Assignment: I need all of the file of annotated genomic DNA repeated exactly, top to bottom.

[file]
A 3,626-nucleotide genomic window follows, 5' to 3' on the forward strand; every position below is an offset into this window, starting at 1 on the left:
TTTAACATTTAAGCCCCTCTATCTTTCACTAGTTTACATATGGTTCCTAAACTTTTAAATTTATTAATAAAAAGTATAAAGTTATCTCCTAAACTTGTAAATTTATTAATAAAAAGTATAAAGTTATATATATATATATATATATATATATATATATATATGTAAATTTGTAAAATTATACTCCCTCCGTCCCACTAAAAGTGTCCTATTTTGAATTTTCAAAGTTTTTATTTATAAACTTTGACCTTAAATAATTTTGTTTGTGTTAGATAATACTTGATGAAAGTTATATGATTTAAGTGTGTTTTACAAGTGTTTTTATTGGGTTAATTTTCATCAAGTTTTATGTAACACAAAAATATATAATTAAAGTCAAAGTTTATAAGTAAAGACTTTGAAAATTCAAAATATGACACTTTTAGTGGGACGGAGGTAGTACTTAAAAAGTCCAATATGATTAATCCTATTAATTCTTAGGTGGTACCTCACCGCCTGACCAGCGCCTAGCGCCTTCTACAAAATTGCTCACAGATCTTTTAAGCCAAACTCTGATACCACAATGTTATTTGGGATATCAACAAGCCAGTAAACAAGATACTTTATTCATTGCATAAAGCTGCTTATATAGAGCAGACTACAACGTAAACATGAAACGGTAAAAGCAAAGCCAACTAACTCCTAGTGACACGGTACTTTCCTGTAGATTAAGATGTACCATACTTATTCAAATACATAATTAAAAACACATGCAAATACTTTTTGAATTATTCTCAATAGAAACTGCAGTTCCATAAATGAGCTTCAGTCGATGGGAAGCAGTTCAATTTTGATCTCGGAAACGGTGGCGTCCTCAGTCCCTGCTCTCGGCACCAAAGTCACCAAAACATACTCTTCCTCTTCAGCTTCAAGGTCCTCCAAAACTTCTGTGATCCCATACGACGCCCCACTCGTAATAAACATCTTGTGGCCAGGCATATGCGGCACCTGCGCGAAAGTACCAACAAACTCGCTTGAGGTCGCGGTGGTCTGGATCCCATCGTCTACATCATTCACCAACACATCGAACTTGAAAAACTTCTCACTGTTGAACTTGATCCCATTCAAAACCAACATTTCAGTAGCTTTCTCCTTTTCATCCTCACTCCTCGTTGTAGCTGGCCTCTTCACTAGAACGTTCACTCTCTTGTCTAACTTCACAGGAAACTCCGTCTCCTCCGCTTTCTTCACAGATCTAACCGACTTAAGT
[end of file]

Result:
A 3,626-nucleotide genomic window follows, 5' to 3' on the forward strand; every position below is an offset into this window, starting at 1 on the left:
TTTAACATTTAAGCCCCTCTATCTTTCACTAGTTTACATATGGTTCCTAAACTTTTAAATTTATTAATAAAAAGTATAAAGTTATCTCCTAAACTTGTAAATTTATTAATAAAAAGTATAAAGTTATATATATATATATATATATATATATATATATATATGTAAATTTGTAAAATTATACTCCCTCCGTCCCACTAAAAGTGTCCTATTTTGAATTTTCAAAGTTTTTATTTATAAACTTTGACCTTAAATAATTTTGTTTGTGTTAGATAATACTTGATGAAAGTTATATGATTTAAGTGTGTTTTACAAGTGTTTTTATTGGGTTAATTTTCATCAAGTTTTATGTAACACAAAAATATATAATTAAAGTCAAAGTTTATAAGTAAAGACTTTGAAAATTCAAAATATGACACTTTTAGTGGGACGGAGGTAGTACTTAAAAAGTCCAATATGATTAATCCTATTAATTCTTAGGTGGTACCTCACCGCCTGACCAGCGCCTAGCGCCTTCTACAAAATTGCTCACAGATCTTTTAAGCCAAACTCTGATACCACAATGTTATTTGGGATATCAACAAGCCAGTAAACAAGATACTTTATTCATTGCATAAAGCTGCTTATATAGAGCAGACTACAACGTAAACATGAAACGGTAAAAGCAAAGCCAACTAACTCCTAGTGACACGGTACTTTCCTGTAGATTAAGATGTACCATACTTATTCAAATACATAATTAAAAACACATGCAAATACTTTTTGAATTATTCTCAATAGAAACTGCAGTTCCATAAATGAGCTTCAGTCGATGGGAAGCAGTTCAATTTTGATCTCGGAAACGGTGGCGTCCTCAGTCCCTGCTCTCGGCACCAAAGTCACCAAAACATACTCTTCCTCTTCAGCTTCAAGGTCCTCCAAAACTTCTGTGATCCCATACGACGCCCCACTCGTAATAAACATCTTGTGGCCAGGCATATGCGGCACCTGCGCGAAAGTACCAACAAACTCGCTTGAGGTCGCGGTGGTCTGGATCCCATCGTCTACATCATTCACCAACACATCGAACTTGAAAAACTTCTCACTGTTGAACTTGATCCCATTCAAAACCAACATTTCAGTAGCTTTCTCCTTTTCATCCTCACTCCTCGTTGTAGCTGGCCTCTTCACTAGAACGTTCACTCTCTTGTCTAACTTCACAGGAAACTCCGTCTCCTCCGCTTTCTTCACAGATCTAACCGACTTAAGT